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It is written:
1 John 5:21-Little children, keep yourselves from idols. Amen.
Many believe that idols are simply lifeless statutes.
It is true that the Bible often portrays idols themselves as lifeless statues.
Psalm 115:4-8-Their idols are silver and gold, The work of men’s hands. 5 They have mouths, but they do not speak; Eyes they have, but they do not see; 6 They have ears, but they do not hear; Noses they have, but they do not smell; 7 They have hands, but they do not handle; Feet they have, but they do not walk; Nor do they mutter through their throat. 8 Those who make them are like them; So is everyone who trusts in them.
Psalm 135:15-17-The idols of the nations are silver and gold, The work of men’s hands. 16 They have mouths, but they do not speak; Eyes they have, but they do not see; 17 They have ears, but they do not hear; Nor is there any breath in their mouths.
Habakkuk 2:18-20-What profit is the image, that its maker should carve it, The molded image, a teacher of lies, That the maker of its mold should trust in it, To make mute idols? 19 Woe to him who says to wood, ‘Awake!’ To silent stone, ‘Arise! It shall teach!’ Behold, it is overlaid with gold and silver, Yet in it there is no breath at all. 20 “But the LORD is in His holy temple. Let all the earth keep silence before Him.”
These passages discuss the idea of idols being lifeless-and they are!
However, there is another aspect of idolatry that needs to be understood. The Bible clearly teaches that idols can be the receptacle or dwelling place for real spirits.
First, throughout the Old Testament, we see the clear link between idols and evil spirits. This is especially made clear in the Psalms.
Psalm 96:4-5-For the LORD is great and greatly to be praised; He is to be feared above all gods. 5 For all the gods of the peoples are idols, But the LORD made the heavens.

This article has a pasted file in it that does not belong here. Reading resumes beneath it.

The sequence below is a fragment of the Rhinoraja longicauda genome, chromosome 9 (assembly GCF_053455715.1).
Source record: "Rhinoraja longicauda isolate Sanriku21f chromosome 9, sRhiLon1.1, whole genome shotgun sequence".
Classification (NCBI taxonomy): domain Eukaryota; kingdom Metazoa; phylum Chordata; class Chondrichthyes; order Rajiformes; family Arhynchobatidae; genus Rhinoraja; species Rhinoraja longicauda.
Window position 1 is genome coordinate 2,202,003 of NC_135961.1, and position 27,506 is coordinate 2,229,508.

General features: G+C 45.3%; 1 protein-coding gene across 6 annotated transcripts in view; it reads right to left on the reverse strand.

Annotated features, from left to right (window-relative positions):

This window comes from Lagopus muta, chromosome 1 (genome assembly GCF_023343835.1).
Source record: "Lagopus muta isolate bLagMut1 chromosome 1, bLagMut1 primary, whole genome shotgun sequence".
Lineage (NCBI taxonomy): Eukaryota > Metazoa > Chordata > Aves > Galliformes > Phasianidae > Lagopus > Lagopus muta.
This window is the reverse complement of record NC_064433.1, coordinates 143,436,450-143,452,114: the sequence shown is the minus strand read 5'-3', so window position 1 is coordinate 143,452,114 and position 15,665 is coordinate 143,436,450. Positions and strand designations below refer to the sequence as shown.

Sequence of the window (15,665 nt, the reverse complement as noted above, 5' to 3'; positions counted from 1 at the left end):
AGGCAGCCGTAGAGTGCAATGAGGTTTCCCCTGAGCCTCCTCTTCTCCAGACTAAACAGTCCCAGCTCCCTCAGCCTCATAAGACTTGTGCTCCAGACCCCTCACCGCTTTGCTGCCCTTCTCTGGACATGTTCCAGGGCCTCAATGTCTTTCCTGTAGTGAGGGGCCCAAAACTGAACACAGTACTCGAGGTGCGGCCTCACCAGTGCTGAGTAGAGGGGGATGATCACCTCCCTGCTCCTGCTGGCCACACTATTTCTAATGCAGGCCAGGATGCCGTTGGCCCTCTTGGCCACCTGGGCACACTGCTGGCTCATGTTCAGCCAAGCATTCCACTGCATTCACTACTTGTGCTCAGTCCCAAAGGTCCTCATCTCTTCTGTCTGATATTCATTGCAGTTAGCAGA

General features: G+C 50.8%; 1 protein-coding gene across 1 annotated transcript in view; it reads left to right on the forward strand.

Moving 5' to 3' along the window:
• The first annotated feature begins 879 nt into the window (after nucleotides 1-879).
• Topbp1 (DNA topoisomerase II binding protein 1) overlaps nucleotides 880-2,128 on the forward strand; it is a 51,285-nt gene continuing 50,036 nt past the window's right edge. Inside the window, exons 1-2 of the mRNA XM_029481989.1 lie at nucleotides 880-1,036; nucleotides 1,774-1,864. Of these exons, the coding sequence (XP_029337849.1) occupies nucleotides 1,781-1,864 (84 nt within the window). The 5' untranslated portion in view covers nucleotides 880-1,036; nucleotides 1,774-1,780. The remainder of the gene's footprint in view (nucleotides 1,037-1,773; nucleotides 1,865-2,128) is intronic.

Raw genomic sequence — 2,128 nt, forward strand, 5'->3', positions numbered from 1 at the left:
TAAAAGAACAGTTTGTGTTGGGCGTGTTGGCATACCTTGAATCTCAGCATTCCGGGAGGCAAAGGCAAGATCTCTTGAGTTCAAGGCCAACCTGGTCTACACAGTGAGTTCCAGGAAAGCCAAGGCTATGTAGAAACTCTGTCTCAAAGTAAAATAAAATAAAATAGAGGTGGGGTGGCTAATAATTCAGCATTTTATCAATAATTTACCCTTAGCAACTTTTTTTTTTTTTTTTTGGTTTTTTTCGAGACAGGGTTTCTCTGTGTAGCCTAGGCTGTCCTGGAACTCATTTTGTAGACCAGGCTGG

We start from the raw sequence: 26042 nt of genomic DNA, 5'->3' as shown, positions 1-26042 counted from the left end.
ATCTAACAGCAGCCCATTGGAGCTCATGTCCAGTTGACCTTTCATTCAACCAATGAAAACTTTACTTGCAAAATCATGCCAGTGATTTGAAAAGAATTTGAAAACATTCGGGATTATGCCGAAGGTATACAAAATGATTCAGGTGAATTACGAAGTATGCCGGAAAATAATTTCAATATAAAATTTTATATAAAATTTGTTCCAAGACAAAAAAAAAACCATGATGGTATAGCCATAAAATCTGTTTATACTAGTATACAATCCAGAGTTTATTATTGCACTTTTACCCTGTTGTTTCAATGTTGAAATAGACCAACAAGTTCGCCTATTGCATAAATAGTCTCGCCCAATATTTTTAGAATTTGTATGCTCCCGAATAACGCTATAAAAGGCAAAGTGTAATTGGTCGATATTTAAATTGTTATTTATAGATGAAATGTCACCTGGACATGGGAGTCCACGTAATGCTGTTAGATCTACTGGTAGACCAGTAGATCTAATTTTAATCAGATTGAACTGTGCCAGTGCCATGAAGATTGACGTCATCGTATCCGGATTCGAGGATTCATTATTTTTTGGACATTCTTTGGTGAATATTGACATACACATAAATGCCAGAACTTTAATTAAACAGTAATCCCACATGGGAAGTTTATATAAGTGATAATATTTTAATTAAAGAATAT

Psalm 97:7-Let all be put to shame who serve carved images, Who boast of idols. Worship Him, all you gods.
Psalm 106:36-38-They served their idols, Which became a snare to them. 37 They even sacrificed their sons And their daughters to demons, 38 And shed innocent blood, The blood of their sons and daughters, Whom they sacrificed to the idols of Canaan; And the land was polluted with blood.
Notice in all of these passages, we are told about a direct connection between idols and “gods” or demons. In this light, it is worth noting that the Greek Old Testament clearly shows that the “gods” of the pagan nations are indeed demons (cf. Psalm 96:5 LXX).
Second, Paul makes this connection very clear in the New Testament. When the Christians at Corinth were partaking of the Lord’s Supper and then going to worship the pagan gods and goddesses, Paul writes:
1 Corinthians 10:19-21-What am I saying then? That an idol is anything, or what is offered to idols is anything? 20 Rather, that the things which the Gentiles sacrifice they sacrifice to demons and not to God, and I do not want you to have fellowship with demons. 21 You cannot drink the cup of the Lord and the cup of demons; you cannot partake of the Lord’s table and of the table of demons.
Paul’s point is crystal clear: the idol itself is not anything to be concerned about. However, the demon behind the idol is a different story!
Heiser has well documented: